These foragers are the main reason why honeybee populations are valuable to us. Bees are vital to pollination across the globe. While foraging, the workers help to pollinate crops, such as cranberries, melons, and more.
As the pollen sticks to the foragers’ furry bodies, by moving to different flowers, they carry and spread the pollen around.
Back to the Hive
Once the forager has a full load of pollen and nectar, she’ll return to the hive. There, the receivers are waiting for a forager to approach them.
Here’s where the honey-making process gets somewhat off-putting. Each forager bee will regurgitate her collected nectar into the mouth of a receiver.
The nectar is taken into the receiver’s honey stomach and regurgitated again to another receiver. This is repeated several more times.
The aim of this unpleasant-sounding ritual is to sap the nectar of moisture. The nectar is also exposed to enzymes in the workers’ honey stomachs. These two factors help to turn it into the thick, viscous honey we know and love.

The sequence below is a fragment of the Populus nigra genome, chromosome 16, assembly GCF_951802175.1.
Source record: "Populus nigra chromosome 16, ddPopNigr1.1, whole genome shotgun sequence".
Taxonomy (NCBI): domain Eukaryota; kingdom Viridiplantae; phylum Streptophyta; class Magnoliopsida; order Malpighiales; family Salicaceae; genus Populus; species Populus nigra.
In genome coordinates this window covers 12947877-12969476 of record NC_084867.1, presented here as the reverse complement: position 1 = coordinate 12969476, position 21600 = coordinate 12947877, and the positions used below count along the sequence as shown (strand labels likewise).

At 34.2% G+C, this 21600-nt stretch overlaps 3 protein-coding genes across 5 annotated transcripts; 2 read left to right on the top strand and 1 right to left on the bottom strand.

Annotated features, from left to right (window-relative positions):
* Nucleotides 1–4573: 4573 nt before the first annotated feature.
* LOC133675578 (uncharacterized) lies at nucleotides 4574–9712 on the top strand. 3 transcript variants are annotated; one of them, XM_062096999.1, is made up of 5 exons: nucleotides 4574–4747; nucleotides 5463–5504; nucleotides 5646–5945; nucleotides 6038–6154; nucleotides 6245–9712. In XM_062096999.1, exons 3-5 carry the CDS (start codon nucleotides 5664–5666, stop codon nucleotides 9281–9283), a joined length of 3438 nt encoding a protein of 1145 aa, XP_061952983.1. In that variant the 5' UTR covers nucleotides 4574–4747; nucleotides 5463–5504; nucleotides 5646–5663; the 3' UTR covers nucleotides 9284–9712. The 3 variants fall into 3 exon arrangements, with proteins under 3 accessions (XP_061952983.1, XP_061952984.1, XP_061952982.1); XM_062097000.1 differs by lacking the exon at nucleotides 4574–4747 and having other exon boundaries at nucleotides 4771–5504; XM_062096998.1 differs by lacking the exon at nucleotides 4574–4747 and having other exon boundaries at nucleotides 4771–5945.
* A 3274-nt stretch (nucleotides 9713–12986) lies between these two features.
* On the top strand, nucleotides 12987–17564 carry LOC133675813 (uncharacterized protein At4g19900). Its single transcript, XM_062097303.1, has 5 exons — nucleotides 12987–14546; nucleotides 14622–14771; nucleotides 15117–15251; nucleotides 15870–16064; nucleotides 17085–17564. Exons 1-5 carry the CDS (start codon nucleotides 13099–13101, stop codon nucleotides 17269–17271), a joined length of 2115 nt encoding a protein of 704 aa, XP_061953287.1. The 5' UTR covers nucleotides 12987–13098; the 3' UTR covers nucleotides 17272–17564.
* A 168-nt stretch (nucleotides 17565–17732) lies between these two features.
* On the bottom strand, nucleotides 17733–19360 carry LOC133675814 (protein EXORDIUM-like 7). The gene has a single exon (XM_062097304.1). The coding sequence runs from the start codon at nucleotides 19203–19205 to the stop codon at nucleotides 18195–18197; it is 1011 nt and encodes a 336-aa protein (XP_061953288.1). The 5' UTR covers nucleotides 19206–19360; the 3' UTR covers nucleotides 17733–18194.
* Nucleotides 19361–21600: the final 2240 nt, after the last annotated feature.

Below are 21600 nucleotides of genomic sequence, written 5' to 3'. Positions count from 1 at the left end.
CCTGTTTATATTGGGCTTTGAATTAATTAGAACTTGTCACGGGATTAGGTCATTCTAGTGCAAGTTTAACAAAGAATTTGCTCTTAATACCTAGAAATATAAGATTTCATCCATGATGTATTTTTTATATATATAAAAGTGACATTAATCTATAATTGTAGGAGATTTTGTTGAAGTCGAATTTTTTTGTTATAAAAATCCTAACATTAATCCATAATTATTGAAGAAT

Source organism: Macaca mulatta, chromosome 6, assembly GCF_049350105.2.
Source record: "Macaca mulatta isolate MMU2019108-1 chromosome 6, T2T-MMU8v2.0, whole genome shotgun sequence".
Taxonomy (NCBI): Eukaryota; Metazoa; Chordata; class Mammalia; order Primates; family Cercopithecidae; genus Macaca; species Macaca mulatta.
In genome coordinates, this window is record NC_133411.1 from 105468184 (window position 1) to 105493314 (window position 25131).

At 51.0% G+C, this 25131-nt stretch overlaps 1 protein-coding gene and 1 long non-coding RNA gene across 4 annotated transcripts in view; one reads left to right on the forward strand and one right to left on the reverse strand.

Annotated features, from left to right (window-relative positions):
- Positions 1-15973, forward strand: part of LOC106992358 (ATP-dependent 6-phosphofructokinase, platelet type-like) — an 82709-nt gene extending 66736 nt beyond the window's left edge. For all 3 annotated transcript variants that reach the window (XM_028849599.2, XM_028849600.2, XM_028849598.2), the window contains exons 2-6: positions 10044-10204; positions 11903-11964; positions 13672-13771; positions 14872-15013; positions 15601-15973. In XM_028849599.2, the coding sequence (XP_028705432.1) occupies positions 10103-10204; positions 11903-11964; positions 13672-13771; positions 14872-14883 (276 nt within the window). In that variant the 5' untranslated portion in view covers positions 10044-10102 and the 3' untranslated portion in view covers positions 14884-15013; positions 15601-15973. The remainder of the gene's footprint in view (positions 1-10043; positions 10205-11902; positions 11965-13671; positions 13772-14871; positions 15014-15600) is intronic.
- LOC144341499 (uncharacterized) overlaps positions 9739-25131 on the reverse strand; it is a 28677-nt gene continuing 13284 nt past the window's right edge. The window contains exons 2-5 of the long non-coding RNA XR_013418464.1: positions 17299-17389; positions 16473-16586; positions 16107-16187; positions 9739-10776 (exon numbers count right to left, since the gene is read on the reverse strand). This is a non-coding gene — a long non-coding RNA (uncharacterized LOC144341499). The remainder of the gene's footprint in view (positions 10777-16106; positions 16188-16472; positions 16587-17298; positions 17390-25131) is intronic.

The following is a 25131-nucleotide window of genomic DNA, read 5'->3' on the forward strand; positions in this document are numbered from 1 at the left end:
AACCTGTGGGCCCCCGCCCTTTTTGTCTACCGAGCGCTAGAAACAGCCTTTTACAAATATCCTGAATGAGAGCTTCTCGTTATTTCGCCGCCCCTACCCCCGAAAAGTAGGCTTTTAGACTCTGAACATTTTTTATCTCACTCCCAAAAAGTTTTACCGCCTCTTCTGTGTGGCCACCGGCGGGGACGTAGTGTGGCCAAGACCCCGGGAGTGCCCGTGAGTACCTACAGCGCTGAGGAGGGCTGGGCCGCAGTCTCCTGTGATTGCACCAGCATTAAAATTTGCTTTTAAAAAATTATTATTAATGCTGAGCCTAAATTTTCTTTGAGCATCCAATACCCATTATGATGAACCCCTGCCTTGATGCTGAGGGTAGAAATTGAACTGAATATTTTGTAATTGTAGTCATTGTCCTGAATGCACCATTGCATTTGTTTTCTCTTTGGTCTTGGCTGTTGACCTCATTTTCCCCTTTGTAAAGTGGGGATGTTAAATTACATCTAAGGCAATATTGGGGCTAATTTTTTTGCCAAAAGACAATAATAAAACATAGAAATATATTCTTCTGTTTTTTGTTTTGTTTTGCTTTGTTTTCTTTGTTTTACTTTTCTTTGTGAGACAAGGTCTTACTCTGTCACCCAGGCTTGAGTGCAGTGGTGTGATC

Finally, the honey will be swiftly deposited into a honeycomb. These are hexagonal cells built of beeswax and are used for multiple purposes in the hive. Individual hives can produce a surprisingly large amount of honey per year.
Once the honey is packed into the honeycomb, the workers will fan it with their wings. This fanning is to extract as much remaining moisture as possible.
If raw honey is not dehydrated, it can rot. This is due to the water content and natural yeasts which could cause unwanted fermentation.
The honeycomb cell is then securely capped with beeswax. As with honey, beeswax is manufactured by the workers. They possess special glands to produce it.
What Is Honey Made Of?
Nectar is the main ingredient when it comes to the most natural form of honey. Most of the honey you can buy at the grocery store has been produced from nectar.